Briefing: AI Governance and The Role of Compute Providers

· 4 min read

As AI regulation continues to gain attention, policymakers are increasingly looking towards physical computational resources, such as data centers and semiconductors, as crucial policy levers for governing AI. The sub-field of AI governance concerned with the regulation of the physical resources necessary for developing AI systems is known as compute governance (compute being short for “computing power”). 

To help Mission representatives and civil society actors in Geneva better understand the field, on May 31st, 2024, the Simon Institute for Longterm Governance (SI), hosted a briefing titled “AI Governance and the Role of Compute Providers”, in collaboration with the Permanent Mission of Costa Rica to the United Nations. The briefing featured two experts, Robert Trager, Co-Director of the Oxford Martin AI Governance Initiative, and Lennart Heim, Associate Information Scientist at RAND. 

Lennart opened the briefing by introducing the concept of compute governance, emphasizing its role in the AI triad (compute, data, and algorithms), outlining reasons for which compute is particularly well suited as a target for regulation, and discussing strategies for governing compute. He went on to provide examples of existing compute governance practices, including export restrictions on semiconductors. Key takeaways from Lennart’s presentation include: 

  • Compute has three key properties that make it a good target for regulation: 

    • Excludable: Compute can only be used by one actor at a time.
    • Quantifiable: The amount of compute an actor is using can be measured.
    • Necessary: Compute is essential for running AI applications.
  • There are three key strategies for governing compute: 

    • Monitor Usage: Leverage the quantifiable nature of compute to track usage and identify high-risk systems.
    • Restrict Usage: Deny access to certain resources based on the excludable property of compute, such as export restrictions on AI chips.
    • Promote Usage: Provide subsidized access to resources to enable responsible use and safety research.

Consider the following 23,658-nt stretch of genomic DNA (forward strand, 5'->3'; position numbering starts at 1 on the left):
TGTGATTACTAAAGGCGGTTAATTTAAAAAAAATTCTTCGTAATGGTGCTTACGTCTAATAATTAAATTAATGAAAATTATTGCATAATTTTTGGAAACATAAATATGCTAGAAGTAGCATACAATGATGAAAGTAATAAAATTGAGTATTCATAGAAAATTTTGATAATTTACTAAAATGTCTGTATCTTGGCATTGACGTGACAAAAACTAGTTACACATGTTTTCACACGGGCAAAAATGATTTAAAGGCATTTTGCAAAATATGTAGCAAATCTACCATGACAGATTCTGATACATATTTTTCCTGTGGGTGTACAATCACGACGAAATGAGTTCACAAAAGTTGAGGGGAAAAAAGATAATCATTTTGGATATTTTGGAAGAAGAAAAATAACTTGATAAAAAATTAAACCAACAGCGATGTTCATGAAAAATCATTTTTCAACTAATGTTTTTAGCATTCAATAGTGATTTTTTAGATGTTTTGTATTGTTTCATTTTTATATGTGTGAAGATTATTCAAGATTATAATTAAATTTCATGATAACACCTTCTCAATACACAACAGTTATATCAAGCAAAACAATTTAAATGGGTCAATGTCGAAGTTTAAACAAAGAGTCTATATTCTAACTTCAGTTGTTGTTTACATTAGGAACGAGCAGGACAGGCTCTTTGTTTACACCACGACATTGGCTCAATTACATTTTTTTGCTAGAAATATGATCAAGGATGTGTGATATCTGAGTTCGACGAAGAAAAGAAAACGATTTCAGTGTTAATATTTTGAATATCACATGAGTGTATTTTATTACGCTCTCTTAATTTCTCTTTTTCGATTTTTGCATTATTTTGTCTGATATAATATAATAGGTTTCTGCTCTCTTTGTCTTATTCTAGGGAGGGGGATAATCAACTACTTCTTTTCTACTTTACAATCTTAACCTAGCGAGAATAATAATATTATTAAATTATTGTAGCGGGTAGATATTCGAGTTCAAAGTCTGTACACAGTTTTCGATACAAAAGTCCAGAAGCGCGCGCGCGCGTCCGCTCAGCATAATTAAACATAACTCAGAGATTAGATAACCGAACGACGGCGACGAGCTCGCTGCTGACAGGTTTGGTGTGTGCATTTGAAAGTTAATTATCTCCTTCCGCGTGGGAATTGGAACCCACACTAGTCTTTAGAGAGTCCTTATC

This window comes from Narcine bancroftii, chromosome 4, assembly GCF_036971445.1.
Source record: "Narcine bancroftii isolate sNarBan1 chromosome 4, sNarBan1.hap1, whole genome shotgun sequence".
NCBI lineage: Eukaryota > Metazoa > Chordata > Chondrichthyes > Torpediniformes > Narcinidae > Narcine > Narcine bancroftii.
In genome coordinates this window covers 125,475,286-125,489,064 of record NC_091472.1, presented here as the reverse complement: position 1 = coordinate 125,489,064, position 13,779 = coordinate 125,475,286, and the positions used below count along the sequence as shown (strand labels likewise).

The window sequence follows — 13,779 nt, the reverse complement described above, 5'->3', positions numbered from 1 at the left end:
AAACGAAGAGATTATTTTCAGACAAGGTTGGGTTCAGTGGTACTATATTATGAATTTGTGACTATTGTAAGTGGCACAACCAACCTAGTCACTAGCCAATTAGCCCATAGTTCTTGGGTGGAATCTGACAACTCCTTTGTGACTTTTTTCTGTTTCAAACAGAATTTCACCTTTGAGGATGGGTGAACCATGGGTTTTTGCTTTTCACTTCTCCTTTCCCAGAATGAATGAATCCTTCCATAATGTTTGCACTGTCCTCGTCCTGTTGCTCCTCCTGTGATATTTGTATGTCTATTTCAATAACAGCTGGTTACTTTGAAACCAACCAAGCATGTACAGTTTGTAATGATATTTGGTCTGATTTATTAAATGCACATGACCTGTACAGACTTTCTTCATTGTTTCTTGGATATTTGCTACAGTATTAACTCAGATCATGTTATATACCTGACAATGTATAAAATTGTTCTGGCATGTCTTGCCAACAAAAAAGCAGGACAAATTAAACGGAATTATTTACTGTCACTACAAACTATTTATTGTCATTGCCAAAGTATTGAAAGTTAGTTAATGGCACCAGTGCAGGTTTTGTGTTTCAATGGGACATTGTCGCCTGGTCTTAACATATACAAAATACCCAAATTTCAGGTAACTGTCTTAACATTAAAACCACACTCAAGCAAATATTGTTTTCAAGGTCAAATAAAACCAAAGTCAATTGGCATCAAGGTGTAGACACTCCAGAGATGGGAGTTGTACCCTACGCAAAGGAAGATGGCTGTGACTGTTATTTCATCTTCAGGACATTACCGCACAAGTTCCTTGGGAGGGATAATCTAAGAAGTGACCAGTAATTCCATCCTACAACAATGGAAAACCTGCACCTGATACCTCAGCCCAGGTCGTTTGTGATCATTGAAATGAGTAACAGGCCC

• While compute governance has the potential to be highly effective, it should not be seen as a stand alone solution. It should be seen as a tool within a broader set of AI governance regimes targeting other components of the AI triad, i.e. algorithms and data.

Following Lennart’s introduction, Robert discussed the potential for an international reporting and monitoring regime for AI developers and compute providers as a solution for ensuring accountability over the most advanced AI systems. Under such a regime, AI companies and compute providers would be required to report details on the computing power used by their most advanced AI models to an international body. Such a regime could: 

  • Enhance transparency, by revealing which companies are using the most computing resources and running the largest training runs;
  • Serve as an enforcement mechanism, allowing compute providers to deny access to their hardware if AI companies fail to meet specified reporting criteria;
  • Prevent regulatory arbitrage by establishing international standards on computing limits, stopping companies from relocating to “compute havens” with lax rules, akin to tax havens.

During the Q&A, audience members asked about regulatory oversight across borders, how compute governance might contribute to benefit-sharing, and how compute can be used to effectively monitor AI labs, especially as AI labs increasingly become their own compute providers. Many questions also centered around linkages between compute governance and data governance, as well as the advantages large tech companies currently enjoy due to the lack of international standards on data usage.

To close the session, SI’s Director of Policy, Belinda Cleeland, brought the discussion back to a UN context. She noted how many have argued against creating new institutions before the science has been fully developed, and asked Robert and Lennart for their advice to international actors on where to start.

Lennart outlined that it’s useful, at the very least, for the international system to discuss AI and compute governance even amidst uncertainty, as such discussions help raise baseline understandings. Other useful actions might include establishing an international agreement on acceptable risk thresholds and having a forum to harmonize national-level reporting efforts. Robert outlined that an ideal approach for the international system would be to have a path for engaging with the various AI safety institutes emerging around the globe – perhaps through an AI office at the UN to aid capacity building. Whatever the path forward, it’s crucial that the UN aligns its efforts with other work happening globally.

Here at the Simon Institute, we’re closely monitoring the Global Digital Compact, responding to drafts as they arise, supporting Member States in understanding AI governance, and bridging actors who are thinking about institutional proposals for international AI governance. You can learn more about our work here.